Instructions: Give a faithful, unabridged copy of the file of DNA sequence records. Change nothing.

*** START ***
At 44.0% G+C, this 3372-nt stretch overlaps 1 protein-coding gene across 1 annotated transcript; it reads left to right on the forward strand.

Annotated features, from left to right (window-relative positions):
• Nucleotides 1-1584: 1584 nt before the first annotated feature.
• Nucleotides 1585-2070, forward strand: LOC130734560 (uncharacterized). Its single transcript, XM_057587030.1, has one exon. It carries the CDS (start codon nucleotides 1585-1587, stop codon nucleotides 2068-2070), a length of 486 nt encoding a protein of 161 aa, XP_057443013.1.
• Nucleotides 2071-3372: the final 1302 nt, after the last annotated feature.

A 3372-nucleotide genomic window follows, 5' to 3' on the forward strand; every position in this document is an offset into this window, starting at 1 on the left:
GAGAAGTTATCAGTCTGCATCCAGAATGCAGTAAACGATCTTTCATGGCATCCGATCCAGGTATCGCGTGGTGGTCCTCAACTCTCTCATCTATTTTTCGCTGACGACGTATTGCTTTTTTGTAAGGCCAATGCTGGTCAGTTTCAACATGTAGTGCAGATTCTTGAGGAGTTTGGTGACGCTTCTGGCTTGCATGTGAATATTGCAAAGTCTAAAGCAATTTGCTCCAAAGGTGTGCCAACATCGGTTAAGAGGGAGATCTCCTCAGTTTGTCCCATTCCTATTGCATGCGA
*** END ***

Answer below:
At 44.0% G+C, this 3372-nt stretch overlaps 1 protein-coding gene across 1 annotated transcript; it reads left to right on the forward strand.

Annotated features, from left to right (window-relative positions):
• Nucleotides 1-1584: 1584 nt before the first annotated feature.
• Nucleotides 1585-2070, forward strand: LOC130734560 (uncharacterized). Its single transcript, XM_057587030.1, has one exon. It carries the CDS (start codon nucleotides 1585-1587, stop codon nucleotides 2068-2070), a length of 486 nt encoding a protein of 161 aa, XP_057443013.1.
• Nucleotides 2071-3372: the final 1302 nt, after the last annotated feature.

A 3372-nucleotide genomic window follows, 5' to 3' on the forward strand; every position in this document is an offset into this window, starting at 1 on the left:
GAGAAGTTATCAGTCTGCATCCAGAATGCAGTAAACGATCTTTCATGGCATCCGATCCAGGTATCGCGTGGTGGTCCTCAACTCTCTCATCTATTTTTCGCTGACGACGTATTGCTTTTTTGTAAGGCCAATGCTGGTCAGTTTCAACATGTAGTGCAGATTCTTGAGGAGTTTGGTGACGCTTCTGGCTTGCATGTGAATATTGCAAAGTCTAAAGCAATTTGCTCCAAAGGTGTGCCAACATCGGTTAAGAGGGAGATCTCCTCAGTTTGTCCCATTCCTATTGCATGCGA